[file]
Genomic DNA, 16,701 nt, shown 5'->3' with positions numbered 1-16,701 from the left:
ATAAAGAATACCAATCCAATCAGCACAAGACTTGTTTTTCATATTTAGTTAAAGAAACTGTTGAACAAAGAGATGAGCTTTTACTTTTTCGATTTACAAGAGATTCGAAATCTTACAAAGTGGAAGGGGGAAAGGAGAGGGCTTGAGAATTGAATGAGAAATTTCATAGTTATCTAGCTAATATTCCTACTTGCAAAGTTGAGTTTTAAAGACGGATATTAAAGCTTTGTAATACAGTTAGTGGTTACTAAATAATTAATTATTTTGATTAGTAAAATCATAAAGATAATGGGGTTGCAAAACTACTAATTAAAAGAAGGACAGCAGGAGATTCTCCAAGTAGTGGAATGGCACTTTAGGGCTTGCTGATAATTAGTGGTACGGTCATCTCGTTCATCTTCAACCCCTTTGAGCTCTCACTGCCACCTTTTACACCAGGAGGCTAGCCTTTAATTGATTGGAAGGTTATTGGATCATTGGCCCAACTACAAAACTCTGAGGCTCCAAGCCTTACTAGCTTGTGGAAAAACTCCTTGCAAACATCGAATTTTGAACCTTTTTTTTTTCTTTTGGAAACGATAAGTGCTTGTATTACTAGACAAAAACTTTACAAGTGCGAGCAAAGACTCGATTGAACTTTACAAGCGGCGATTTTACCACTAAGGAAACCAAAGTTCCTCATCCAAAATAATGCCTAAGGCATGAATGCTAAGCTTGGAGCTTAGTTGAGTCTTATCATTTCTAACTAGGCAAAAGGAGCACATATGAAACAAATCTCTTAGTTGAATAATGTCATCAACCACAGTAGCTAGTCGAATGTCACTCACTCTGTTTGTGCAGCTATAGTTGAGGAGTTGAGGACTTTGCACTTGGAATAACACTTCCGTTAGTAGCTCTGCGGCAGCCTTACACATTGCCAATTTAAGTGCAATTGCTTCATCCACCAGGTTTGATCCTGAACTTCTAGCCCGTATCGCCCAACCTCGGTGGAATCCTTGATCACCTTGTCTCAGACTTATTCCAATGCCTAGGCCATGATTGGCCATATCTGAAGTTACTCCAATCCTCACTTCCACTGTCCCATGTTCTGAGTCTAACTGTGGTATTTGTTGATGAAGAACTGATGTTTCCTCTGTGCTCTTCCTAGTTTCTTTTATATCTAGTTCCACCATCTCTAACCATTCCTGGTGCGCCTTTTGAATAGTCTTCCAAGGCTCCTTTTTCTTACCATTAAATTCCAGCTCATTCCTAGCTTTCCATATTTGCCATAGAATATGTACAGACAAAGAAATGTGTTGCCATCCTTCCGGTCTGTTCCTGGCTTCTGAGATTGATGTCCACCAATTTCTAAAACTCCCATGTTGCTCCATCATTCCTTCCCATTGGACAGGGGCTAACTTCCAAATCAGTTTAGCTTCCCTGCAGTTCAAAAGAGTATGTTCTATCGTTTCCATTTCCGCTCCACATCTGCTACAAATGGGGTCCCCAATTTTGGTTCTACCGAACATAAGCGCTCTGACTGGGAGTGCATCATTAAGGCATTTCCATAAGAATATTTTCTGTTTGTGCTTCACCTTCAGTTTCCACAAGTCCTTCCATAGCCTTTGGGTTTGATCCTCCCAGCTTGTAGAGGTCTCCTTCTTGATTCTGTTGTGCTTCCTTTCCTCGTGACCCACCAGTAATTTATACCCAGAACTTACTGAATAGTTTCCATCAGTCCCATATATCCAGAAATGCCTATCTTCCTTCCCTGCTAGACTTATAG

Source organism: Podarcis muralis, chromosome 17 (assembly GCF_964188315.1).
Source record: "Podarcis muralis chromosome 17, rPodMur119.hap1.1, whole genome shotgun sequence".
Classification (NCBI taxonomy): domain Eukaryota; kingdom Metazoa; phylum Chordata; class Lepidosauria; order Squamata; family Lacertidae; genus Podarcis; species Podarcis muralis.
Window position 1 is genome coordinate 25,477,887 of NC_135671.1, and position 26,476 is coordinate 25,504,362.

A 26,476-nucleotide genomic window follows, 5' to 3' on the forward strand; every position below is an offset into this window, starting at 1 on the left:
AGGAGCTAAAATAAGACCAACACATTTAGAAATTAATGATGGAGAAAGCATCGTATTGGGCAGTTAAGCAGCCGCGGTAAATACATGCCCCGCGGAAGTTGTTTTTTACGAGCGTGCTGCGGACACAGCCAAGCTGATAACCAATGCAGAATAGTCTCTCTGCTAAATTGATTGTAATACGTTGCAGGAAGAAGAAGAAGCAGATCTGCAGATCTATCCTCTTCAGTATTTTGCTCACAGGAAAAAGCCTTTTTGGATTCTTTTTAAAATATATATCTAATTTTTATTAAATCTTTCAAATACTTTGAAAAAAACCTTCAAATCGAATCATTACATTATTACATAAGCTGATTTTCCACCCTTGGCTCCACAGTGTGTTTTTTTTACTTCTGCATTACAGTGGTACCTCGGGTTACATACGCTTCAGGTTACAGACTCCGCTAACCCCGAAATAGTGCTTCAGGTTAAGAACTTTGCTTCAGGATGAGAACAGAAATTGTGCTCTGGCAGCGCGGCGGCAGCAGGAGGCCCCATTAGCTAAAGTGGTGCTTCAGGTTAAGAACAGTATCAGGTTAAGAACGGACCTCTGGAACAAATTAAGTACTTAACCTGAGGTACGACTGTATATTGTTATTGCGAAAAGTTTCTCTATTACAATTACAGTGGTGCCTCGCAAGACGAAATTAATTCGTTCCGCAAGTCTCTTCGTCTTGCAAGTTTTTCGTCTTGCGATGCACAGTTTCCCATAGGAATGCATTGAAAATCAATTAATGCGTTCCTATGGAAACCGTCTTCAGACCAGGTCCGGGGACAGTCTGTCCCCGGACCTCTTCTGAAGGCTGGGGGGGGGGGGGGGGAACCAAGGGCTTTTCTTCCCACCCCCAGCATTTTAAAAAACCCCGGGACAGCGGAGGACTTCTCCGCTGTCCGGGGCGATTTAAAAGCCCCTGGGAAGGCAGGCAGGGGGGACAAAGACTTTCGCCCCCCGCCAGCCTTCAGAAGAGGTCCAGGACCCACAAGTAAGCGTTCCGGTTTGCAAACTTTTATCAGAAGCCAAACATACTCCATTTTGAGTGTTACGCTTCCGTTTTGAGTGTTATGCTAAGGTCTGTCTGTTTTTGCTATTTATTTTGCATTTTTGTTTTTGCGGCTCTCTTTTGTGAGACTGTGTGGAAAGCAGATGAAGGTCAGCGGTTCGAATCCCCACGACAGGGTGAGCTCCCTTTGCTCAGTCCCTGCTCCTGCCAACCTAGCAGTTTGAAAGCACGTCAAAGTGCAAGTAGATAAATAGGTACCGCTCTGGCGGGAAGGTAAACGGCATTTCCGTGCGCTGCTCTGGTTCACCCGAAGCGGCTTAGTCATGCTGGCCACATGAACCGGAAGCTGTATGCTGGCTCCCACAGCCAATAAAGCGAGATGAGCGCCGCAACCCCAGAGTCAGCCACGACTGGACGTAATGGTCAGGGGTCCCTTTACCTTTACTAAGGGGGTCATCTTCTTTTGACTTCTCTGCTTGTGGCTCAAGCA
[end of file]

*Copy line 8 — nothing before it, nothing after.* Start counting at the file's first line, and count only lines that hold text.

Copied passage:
AGGAGCTAAAATAAGACCAACACATTTAGAAATTAATGATGGAGAAAGCATCGTATTGGGCAGTTAAGCAGCCGCGGTAAATACATGCCCCGCGGAAGTTGTTTTTTACGAGCGTGCTGCGGACACAGCCAAGCTGATAACCAATGCAGAATAGTCTCTCTGCTAAATTGATTGTAATACGTTGCAGGAAGAAGAAGAAGCAGATCTGCAGATCTATCCTCTTCAGTATTTTGCTCACAGGAAAAAGCCTTTTTGGATTCTTTTTAAAATATATATCTAATTTTTATTAAATCTTTCAAATACTTTGAAAAAAACCTTCAAATCGAATCATTACATTATTACATAAGCTGATTTTCCACCCTTGGCTCCACAGTGTGTTTTTTTTACTTCTGCATTACAGTGGTACCTCGGGTTACATACGCTTCAGGTTACAGACTCCGCTAACCCCGAAATAGTGCTTCAGGTTAAGAACTTTGCTTCAGGATGAGAACAGAAATTGTGCTCTGGCAGCGCGGCGGCAGCAGGAGGCCCCATTAGCTAAAGTGGTGCTTCAGGTTAAGAACAGTATCAGGTTAAGAACGGACCTCTGGAACAAATTAAGTACTTAACCTGAGGTACGACTGTATATTGTTATTGCGAAAAGTTTCTCTATTACAATTACAGTGGTGCCTCGCAAGACGAAATTAATTCGTTCCGCAAGTCTCTTCGTCTTGCAAGTTTTTCGTCTTGCGATGCACAGTTTCCCATAGGAATGCATTGAAAATCAATTAATGCGTTCCTATGGAAACCGTCTTCAGACCAGGTCCGGGGACAGTCTGTCCCCGGACCTCTTCTGAAGGCTGGGGGGGGGGGGGGGGAACCAAGGGCTTTTCTTCCCACCCCCAGCATTTTAAAAAACCCCGGGACAGCGGAGGACTTCTCCGCTGTCCGGGGCGATTTAAAAGCCCCTGGGAAGGCAGGCAGGGGGGACAAAGACTTTCGCCCCCCGCCAGCCTTCAGAAGAGGTCCAGGACCCACAAGTAAGCGTTCCGGTTTGCAAACTTTTATCAGAAGCCAAACATACTCCATTTTGAGTGTTACGCTTCCGTTTTGAGTGTTATGCTAAGGTCTGTCTGTTTTTGCTATTTATTTTGCATTTTTGTTTTTGCGGCTCTCTTTTGTGAGACTGTGTGGAAAGCAGATGAAGGTCAGCGGTTCGAATCCCCACGACAGGGTGAGCTCCCTTTGCTCAGTCCCTGCTCCTGCCAACCTAGCAGTTTGAAAGCACGTCAAAGTGCAAGTAGATAAATAGGTACCGCTCTGGCGGGAAGGTAAACGGCATTTCCGTGCGCTGCTCTGGTTCACCCGAAGCGGCTTAGTCATGCTGGCCACATGAACCGGAAGCTGTATGCTGGCTCCCACAGCCAATAAAGCGAGATGAGCGCCGCAACCCCAGAGTCAGCCACGACTGGACGTAATGGTCAGGGGTCCCTTTACCTTTACTAAGGGGGTCATCTTCTTTTGACTTCTCTGCTTGTGGCTCAAGCA